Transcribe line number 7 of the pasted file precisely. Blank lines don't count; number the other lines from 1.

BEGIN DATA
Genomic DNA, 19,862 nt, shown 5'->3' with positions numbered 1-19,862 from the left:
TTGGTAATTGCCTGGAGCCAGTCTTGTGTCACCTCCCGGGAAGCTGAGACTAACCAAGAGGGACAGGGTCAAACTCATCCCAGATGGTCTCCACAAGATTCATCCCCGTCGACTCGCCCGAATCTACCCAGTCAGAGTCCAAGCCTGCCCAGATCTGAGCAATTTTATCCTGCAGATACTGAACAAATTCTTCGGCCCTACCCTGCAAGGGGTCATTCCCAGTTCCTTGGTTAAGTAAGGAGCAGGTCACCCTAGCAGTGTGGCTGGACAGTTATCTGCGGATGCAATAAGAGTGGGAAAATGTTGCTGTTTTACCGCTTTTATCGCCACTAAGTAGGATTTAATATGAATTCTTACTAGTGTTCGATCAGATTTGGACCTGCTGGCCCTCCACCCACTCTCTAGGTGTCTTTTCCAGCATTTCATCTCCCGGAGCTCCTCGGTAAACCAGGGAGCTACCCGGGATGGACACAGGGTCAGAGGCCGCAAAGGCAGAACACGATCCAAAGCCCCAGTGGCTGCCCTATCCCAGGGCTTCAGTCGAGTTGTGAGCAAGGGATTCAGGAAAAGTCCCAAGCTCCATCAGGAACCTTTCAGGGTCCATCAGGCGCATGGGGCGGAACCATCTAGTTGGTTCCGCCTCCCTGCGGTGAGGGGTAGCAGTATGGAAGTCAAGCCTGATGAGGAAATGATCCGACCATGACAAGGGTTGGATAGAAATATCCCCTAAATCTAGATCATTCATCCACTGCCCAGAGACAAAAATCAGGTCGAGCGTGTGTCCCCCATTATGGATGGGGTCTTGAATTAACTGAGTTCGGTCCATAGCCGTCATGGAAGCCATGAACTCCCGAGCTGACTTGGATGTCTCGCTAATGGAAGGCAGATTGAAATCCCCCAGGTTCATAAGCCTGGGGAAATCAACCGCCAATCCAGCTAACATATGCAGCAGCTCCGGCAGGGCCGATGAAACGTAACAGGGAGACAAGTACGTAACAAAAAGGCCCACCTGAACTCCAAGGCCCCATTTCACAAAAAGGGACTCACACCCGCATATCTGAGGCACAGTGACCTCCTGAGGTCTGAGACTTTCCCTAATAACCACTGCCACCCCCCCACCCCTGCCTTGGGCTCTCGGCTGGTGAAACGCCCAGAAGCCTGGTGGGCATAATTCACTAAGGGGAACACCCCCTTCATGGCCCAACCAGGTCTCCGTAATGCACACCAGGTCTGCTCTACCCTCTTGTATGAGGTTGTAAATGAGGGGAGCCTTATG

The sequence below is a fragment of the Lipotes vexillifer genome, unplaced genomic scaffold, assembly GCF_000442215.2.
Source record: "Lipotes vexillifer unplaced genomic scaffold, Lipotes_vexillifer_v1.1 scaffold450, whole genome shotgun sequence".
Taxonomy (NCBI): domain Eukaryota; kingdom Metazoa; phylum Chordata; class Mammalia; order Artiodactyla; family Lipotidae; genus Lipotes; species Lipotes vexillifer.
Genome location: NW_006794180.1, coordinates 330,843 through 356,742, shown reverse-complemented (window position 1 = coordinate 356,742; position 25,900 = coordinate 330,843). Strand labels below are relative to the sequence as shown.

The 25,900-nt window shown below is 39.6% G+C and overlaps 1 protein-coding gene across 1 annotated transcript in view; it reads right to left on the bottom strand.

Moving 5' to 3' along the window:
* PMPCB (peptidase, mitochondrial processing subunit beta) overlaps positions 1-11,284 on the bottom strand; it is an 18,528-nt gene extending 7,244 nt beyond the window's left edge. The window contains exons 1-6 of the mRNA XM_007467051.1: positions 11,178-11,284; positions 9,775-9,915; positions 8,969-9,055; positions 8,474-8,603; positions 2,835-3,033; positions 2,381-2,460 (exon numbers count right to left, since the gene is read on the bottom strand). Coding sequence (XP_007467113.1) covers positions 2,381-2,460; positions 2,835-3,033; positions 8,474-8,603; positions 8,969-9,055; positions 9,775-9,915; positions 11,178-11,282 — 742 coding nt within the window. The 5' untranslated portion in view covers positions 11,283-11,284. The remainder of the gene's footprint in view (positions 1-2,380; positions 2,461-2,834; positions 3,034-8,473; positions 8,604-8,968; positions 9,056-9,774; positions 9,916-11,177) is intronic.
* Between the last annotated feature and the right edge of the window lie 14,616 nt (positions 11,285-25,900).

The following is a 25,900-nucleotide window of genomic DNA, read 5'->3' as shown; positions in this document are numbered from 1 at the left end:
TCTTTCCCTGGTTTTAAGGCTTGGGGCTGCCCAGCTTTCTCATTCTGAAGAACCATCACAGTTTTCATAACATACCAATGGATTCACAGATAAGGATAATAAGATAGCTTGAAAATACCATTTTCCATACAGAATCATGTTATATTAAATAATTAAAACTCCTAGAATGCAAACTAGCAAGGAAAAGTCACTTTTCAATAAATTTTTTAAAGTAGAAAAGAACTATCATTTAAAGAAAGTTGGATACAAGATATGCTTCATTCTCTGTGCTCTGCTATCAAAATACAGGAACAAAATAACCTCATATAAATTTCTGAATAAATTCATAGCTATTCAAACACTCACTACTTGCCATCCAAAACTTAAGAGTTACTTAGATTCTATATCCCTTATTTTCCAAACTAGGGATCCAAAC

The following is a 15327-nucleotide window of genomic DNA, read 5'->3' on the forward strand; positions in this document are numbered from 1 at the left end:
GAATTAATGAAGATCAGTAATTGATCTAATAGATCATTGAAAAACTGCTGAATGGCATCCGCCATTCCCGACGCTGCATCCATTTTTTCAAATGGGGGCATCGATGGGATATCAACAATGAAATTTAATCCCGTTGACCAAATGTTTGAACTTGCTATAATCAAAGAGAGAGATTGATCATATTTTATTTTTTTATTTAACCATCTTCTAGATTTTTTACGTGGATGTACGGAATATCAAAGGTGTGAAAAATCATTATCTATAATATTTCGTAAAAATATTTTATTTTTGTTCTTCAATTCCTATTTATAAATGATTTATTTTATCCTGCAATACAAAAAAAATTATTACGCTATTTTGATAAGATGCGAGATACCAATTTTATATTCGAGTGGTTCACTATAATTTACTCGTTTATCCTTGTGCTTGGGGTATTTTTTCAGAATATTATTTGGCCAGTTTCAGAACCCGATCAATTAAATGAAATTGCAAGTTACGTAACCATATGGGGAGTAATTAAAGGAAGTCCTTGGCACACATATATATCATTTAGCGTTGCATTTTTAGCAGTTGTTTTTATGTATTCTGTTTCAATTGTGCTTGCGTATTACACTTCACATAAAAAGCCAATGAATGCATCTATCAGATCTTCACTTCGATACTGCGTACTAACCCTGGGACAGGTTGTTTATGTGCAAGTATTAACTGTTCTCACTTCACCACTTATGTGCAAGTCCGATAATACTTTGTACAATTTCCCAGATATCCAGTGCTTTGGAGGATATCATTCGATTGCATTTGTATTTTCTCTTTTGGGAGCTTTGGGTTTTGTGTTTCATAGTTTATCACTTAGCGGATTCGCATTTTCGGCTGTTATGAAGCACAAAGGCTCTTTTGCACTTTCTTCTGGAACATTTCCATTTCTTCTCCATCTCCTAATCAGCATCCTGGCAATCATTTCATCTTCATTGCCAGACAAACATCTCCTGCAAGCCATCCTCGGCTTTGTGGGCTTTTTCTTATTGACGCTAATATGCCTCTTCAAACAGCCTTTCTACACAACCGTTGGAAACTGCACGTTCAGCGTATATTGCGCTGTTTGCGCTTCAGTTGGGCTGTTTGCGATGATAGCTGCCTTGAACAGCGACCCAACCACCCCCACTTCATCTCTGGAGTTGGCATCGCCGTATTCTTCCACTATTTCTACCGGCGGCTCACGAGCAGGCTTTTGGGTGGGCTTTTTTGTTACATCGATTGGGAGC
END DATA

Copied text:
The 25,900-nt window shown below is 39.6% G+C and overlaps 1 protein-coding gene across 1 annotated transcript in view; it reads right to left on the bottom strand.